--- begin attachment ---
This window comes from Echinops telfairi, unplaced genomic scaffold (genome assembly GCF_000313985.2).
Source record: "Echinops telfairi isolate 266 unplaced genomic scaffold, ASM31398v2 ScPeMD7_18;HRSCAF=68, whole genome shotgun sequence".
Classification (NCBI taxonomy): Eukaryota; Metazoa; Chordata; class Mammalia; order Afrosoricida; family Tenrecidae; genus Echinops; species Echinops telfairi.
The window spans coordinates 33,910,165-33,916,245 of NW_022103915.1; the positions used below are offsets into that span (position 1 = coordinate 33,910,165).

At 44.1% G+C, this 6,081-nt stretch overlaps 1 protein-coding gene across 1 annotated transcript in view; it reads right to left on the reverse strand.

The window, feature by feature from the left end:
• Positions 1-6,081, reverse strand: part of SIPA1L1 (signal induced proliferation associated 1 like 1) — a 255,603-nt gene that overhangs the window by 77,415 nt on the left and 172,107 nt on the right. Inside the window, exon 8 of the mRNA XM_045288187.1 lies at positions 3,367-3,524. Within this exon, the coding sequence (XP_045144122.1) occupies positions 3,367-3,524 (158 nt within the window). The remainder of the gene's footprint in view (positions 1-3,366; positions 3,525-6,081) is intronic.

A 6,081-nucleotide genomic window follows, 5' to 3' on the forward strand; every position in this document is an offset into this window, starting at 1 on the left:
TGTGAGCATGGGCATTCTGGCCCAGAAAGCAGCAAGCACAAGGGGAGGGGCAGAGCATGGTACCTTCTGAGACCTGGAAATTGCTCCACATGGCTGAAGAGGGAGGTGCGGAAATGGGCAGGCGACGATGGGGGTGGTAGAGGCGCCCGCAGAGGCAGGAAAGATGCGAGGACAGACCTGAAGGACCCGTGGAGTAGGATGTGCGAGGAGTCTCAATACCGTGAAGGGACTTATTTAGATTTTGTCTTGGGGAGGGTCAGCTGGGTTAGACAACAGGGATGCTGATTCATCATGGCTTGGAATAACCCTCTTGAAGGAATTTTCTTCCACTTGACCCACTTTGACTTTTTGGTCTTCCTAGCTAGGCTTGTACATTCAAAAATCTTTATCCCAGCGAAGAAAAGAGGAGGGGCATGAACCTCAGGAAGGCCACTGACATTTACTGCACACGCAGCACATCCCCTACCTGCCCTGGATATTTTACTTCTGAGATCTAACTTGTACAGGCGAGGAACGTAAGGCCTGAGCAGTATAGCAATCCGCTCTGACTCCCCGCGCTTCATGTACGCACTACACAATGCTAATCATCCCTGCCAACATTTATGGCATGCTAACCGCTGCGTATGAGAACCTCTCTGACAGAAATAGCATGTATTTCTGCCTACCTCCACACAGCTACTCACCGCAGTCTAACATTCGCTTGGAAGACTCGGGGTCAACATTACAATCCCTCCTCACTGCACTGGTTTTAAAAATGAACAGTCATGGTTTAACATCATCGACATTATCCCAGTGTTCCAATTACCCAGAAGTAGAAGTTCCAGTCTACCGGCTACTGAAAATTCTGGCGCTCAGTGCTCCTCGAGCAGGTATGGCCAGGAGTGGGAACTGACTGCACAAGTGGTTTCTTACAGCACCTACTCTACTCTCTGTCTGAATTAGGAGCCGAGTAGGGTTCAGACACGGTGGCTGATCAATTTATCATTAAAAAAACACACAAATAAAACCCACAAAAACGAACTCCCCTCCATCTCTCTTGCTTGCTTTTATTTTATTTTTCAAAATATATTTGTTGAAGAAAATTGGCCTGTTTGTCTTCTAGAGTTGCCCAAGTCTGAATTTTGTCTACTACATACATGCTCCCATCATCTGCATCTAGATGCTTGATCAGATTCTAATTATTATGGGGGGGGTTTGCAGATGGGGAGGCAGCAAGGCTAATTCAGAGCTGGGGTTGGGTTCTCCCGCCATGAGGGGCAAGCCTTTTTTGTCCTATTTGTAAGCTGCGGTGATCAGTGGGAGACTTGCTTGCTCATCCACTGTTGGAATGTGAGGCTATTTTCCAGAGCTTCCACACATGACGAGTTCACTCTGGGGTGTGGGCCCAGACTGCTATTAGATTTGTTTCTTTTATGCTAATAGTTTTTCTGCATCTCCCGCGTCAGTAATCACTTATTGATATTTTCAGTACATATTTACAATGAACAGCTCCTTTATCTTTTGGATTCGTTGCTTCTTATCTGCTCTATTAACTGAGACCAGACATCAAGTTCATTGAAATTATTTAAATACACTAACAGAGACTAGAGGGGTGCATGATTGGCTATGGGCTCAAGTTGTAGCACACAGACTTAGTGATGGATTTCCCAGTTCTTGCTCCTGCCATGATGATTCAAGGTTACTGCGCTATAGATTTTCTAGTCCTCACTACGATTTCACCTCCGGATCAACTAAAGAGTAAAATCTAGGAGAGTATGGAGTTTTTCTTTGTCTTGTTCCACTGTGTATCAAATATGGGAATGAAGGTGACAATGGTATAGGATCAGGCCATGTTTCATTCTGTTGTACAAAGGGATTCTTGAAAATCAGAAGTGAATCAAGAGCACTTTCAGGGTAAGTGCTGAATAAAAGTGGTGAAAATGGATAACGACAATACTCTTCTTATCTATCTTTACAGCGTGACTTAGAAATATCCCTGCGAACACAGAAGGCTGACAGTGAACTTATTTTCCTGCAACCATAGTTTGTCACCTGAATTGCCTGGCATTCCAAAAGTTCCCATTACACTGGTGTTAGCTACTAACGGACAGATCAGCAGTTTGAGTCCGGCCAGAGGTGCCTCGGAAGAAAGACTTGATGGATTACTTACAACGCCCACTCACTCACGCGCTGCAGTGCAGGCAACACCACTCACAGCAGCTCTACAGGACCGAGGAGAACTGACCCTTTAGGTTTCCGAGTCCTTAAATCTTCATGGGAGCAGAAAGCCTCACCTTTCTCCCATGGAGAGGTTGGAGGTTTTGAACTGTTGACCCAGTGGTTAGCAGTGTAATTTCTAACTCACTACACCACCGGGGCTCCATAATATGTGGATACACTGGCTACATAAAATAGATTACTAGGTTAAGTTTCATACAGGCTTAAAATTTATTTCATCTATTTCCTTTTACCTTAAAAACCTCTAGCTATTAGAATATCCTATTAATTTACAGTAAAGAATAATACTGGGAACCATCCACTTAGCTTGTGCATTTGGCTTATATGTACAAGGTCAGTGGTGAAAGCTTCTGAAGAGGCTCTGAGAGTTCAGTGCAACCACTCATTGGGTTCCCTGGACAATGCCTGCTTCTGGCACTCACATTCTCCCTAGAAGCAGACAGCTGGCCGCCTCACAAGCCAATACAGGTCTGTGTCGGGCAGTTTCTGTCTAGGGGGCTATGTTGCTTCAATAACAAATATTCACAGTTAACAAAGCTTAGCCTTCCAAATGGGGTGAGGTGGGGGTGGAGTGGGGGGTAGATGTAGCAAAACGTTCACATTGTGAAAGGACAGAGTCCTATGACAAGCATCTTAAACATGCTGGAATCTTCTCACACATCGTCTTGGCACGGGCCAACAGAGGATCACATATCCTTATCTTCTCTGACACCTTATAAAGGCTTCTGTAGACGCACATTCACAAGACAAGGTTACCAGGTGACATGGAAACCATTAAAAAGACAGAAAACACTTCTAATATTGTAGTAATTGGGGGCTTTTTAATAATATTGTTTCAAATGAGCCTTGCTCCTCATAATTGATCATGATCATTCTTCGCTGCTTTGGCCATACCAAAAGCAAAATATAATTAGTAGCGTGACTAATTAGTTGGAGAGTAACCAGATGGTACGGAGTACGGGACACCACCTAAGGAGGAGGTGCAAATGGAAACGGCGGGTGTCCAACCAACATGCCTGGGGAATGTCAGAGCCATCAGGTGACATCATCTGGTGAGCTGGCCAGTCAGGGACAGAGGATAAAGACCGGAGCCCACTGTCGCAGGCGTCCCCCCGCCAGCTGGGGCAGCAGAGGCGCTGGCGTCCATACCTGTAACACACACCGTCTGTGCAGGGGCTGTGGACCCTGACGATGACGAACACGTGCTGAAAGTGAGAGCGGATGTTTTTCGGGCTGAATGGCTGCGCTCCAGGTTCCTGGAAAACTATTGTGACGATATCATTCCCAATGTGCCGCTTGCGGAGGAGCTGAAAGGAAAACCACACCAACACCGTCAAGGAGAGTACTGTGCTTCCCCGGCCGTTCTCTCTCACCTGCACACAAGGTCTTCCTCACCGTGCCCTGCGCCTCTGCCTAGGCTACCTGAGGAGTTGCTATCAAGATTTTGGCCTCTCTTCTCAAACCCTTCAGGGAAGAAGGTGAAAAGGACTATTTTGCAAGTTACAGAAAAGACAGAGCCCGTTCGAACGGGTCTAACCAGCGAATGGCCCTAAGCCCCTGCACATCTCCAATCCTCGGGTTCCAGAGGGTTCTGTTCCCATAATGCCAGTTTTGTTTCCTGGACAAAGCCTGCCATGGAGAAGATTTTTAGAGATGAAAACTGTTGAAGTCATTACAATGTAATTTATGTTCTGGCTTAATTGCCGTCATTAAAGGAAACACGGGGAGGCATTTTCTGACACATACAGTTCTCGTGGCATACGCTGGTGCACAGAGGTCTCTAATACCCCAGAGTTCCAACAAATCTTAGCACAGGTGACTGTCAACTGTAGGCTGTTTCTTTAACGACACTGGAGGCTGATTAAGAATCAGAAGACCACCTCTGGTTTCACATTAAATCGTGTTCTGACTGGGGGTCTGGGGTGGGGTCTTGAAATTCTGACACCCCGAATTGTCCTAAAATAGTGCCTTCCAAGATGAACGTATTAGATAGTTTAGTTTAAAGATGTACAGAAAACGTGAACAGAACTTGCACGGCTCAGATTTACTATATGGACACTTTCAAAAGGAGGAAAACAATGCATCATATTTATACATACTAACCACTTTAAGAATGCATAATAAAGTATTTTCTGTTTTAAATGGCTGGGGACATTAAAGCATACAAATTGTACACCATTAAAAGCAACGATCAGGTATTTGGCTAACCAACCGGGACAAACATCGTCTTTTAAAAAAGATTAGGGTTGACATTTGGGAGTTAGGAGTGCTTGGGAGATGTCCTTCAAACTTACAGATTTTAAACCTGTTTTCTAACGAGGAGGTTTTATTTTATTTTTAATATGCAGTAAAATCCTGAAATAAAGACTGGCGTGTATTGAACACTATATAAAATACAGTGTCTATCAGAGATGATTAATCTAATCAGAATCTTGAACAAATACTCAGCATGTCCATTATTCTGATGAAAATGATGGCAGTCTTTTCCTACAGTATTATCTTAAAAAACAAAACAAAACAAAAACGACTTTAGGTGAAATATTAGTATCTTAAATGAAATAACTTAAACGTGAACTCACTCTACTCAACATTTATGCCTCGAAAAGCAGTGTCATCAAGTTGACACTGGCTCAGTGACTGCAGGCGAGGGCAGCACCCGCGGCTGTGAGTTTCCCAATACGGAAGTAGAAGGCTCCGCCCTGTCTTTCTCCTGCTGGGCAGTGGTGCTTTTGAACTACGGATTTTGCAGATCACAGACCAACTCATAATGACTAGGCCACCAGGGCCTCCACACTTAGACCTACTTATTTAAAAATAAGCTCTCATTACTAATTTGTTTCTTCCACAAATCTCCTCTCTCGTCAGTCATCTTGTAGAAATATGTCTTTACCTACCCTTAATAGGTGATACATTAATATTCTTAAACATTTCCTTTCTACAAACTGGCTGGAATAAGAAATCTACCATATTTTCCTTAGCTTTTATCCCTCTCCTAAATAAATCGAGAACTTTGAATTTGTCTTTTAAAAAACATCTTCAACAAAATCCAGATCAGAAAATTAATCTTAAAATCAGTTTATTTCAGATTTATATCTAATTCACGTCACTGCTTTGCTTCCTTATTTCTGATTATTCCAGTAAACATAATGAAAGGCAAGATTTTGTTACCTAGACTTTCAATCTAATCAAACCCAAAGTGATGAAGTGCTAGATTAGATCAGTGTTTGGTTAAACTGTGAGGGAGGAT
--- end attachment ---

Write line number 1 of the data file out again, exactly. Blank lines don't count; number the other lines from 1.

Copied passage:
This window comes from Echinops telfairi, unplaced genomic scaffold (genome assembly GCF_000313985.2).